Designing the Logical Structure for Windows Server 2008 AD DS
Applies To: Windows Server 2008, Windows Server 2008 R2, Windows Server 2012
Active Directory Domain Services (AD DS) in the Windows Server 2008 operating system enables organizations to create a scalable, secure, and manageable infrastructure for user and resource management. It also enables them to support directory-enabled applications.
A well-designed Active Directory logical structure provides the following benefits:
Simplified management of Microsoft® Windows®–based networks that contain large numbers of objects
A consolidated domain structure and reduced administration costs
The ability to delegate administrative control over resources, as appropriate
Reduced impact on network bandwidth
Simplified resource sharing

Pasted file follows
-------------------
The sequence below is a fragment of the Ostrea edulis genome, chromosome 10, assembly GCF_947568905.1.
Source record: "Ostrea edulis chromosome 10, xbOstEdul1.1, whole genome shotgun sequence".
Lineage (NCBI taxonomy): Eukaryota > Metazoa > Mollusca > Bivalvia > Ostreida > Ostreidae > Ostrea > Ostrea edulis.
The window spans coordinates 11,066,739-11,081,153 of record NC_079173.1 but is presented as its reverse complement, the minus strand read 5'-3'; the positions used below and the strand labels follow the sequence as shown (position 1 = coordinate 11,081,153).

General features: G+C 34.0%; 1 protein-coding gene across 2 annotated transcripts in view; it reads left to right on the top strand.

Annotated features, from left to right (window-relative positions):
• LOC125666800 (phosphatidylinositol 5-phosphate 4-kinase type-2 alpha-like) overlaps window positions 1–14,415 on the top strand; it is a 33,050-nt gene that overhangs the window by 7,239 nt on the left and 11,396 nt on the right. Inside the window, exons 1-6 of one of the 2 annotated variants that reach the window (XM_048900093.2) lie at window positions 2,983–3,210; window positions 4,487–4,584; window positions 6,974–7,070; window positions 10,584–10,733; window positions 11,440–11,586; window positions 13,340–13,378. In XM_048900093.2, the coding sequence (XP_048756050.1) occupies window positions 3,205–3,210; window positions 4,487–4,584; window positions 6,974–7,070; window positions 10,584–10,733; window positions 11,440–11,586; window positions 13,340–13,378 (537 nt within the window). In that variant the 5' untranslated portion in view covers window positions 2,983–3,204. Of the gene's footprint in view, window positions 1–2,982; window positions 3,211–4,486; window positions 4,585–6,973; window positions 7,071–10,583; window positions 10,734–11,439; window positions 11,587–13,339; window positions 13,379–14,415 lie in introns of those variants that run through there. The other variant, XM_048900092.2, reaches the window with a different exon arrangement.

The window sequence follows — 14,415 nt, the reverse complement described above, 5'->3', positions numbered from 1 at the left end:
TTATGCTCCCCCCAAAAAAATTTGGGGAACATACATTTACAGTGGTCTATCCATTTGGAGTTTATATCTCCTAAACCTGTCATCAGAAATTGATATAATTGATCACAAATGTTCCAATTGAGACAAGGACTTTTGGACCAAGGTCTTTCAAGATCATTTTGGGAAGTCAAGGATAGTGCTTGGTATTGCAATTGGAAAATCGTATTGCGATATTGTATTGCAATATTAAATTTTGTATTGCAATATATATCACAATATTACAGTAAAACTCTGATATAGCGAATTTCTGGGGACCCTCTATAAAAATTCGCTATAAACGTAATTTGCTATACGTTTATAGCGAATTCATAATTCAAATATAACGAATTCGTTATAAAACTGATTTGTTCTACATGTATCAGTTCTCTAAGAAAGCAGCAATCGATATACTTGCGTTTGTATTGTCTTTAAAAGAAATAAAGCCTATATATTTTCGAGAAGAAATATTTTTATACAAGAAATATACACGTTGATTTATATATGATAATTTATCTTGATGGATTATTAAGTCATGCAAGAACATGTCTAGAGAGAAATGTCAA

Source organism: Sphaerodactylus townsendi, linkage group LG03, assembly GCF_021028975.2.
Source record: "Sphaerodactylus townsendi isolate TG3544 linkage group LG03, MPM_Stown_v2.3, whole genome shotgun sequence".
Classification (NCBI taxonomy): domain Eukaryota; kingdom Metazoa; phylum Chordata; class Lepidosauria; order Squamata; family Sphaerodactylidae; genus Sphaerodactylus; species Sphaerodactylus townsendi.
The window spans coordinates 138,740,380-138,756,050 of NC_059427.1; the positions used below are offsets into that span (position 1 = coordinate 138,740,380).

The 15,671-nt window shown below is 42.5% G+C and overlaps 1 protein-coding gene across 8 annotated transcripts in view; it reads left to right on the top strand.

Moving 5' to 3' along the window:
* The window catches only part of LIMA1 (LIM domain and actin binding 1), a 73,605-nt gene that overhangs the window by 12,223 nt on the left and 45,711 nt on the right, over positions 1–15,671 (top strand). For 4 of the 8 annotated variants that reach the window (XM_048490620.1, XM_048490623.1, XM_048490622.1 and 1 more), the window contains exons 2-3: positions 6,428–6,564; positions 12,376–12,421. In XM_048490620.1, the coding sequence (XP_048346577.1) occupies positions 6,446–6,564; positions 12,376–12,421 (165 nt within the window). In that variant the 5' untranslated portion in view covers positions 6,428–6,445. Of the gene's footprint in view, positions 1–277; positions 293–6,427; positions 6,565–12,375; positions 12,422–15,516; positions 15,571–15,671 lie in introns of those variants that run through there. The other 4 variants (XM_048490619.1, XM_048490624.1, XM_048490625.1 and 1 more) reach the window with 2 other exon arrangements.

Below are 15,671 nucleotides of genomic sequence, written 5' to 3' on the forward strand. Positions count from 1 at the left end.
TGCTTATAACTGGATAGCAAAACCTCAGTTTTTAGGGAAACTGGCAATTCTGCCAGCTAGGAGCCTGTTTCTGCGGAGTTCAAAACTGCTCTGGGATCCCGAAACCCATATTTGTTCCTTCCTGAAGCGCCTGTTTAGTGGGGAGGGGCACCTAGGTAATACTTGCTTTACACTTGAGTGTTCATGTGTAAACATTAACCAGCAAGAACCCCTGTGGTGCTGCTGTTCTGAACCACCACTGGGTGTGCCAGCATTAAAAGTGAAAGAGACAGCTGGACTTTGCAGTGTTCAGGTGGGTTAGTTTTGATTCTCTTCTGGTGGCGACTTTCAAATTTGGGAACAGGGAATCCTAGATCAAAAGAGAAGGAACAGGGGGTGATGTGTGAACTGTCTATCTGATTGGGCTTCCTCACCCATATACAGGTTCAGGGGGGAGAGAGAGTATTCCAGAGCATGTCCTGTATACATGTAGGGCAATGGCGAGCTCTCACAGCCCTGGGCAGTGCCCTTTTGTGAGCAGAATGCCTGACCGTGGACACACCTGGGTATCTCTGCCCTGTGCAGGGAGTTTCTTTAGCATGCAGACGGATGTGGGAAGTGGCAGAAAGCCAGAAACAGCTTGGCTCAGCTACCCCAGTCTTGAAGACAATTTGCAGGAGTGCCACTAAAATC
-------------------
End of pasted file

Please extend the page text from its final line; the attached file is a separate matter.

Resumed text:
Optimal search performance
Low total cost of ownership
A well-designed Active Directory logical structure facilitates the efficient integration of such features as Group Policy; desktop lockdown; software distribution; and user, group, workstation, and server administration into your system. In addition, a carefully designed logical structure facilitates the integration of Microsoft and non-Microsoft applications and services, such as Microsoft Exchange Server, public key infrastructure (PKI), and a domain-based distributed file system (DFS).
When you design an Active Directory logical structure before you deploy AD DS, you can optimize your deployment process to best take advantage of Windows Server 2008 Active Directory features. To design the Active Directory logical structure, your design team first identifies the requirements for your organization and, based on this information, decides where to place the forest and domain boundaries. Then, the design team decides how to configure the Domain Name System (DNS) environment to meet the needs of the forest. Finally, the design team identifies the organizational unit (OU) structure that is required to delegate the management of resources in your organization.